A common cancer drug triggers the development of new eggs, an outcome which was previously thought to be impossible, found scientists which have offered new hope to infertile women.
It is possible to reverse the clock and coax the ovaries back into a pre-pubescent state where they begin to produce new eggs, researchers at the University of Edinburgh proved in a discovery hailed as “astonishing”.
Since the eggs grow old, become damaged and eventually run out entirely, conceiving becomes harder with age as women are born with all their eggs. But scientists noticed that up to 10 times the number of eggs as healthy women were found in women who had undergone chemotherapy for Hodgkin’s Lymphoma with a drug combination known as ABVD. The cancer drugs may actually have improved their fertility, instead of damaging the chance of having a baby.
New follicles, the hollow hair-like structures which each produce a single egg, in the ovaries are produced by the shock of chemotherapy may trigger stem cells in the ovaries, the researchers speculate.
“We were astonished when we saw what had happened to the tissue. It looked like pre-pubescent tissue with a high density of follicles and clustering that you don’t normally see in an adult. We knew that ABVD does not have a sterilising effect like some cancer drugs can, but to find new eggs being made, in such huge numbers, that was very surprising to see,” lead researcher Professor Evelyn Telfer, of the University of Edinburgh’s School of Biological Sciences said.
“It looks like something is being activated probably in the germline or stem cells and we need to find out what that mechanism is. It could be that the harshness of the treatment triggers some kind of shock effect or perturbation which stimulates the stem cells into producing new eggs,” Telfer added.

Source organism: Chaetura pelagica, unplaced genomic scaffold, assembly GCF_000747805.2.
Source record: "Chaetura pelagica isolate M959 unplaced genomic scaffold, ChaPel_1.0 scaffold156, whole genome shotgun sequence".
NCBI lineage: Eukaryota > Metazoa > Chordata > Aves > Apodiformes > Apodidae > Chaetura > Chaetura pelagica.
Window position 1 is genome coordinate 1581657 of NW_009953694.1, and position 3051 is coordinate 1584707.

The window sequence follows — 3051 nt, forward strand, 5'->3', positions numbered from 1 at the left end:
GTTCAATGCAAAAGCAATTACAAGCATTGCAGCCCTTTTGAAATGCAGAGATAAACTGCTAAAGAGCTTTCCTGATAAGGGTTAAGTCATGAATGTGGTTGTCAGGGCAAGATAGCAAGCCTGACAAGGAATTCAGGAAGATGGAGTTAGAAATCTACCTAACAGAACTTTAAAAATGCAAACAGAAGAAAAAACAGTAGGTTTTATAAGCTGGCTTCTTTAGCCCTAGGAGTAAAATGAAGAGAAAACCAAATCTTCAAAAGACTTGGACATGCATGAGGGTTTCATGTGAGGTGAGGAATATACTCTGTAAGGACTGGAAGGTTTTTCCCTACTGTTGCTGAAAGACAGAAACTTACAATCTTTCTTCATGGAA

“I think it’s a pretty big deal. It is the first time that we have ever been able to see new follicles being formed within the ovary, and it may only be a small number of women, but it is significant that the same effect was seen in all of the women on ABVD. The outcome may be significant and far-reaching.”
Alongside tissues from 12 healthy women, scientists analysed samples of ovarian tissue donated by 14 women who had undergone chemotherapy.
Compared with tissue from women who had received a different chemotherapy, or healthy women of a similar age, the tissue from eight of the cancer patients who had been treated with ABVD had between four and 10 times more eggs, they found.
Appearing similar to tissue from young women’s ovaries, the ovarian tissue was seen to be in healthy condition.
How to bring the eggs to maturity is what scientists intend to look for after understanding how they were created in the first place even though the eggs are still in an immature state. It is unclear if the eggs in their current form would be functional.
How women could produce more eggs during their lifetime, which was until now thought to be impossible could be helped to be understood by scientists if research can reveal the mechanism.
To better understand the biological mechanisms involved, each of the four drugs that combine to make ABVD – known as adriamycin, bleomycin, vinblastine and dacarbazine, would be studied to examine the separate impact of each in future studies.
“This is a very small but extremely interesting study. It’s very early days but may give an insight as to how the ovary can make new eggs, which previously we thought was impossible. It’s particularly fascinating that a commonly used chemotherapeutic agent to treat cancer in young girls has been shown to cause this effect,” Professor Charles Kingsland, a fertility expert of Liverpool Women’s Hospital, said.
(Adapted from CNBC and Telegraph)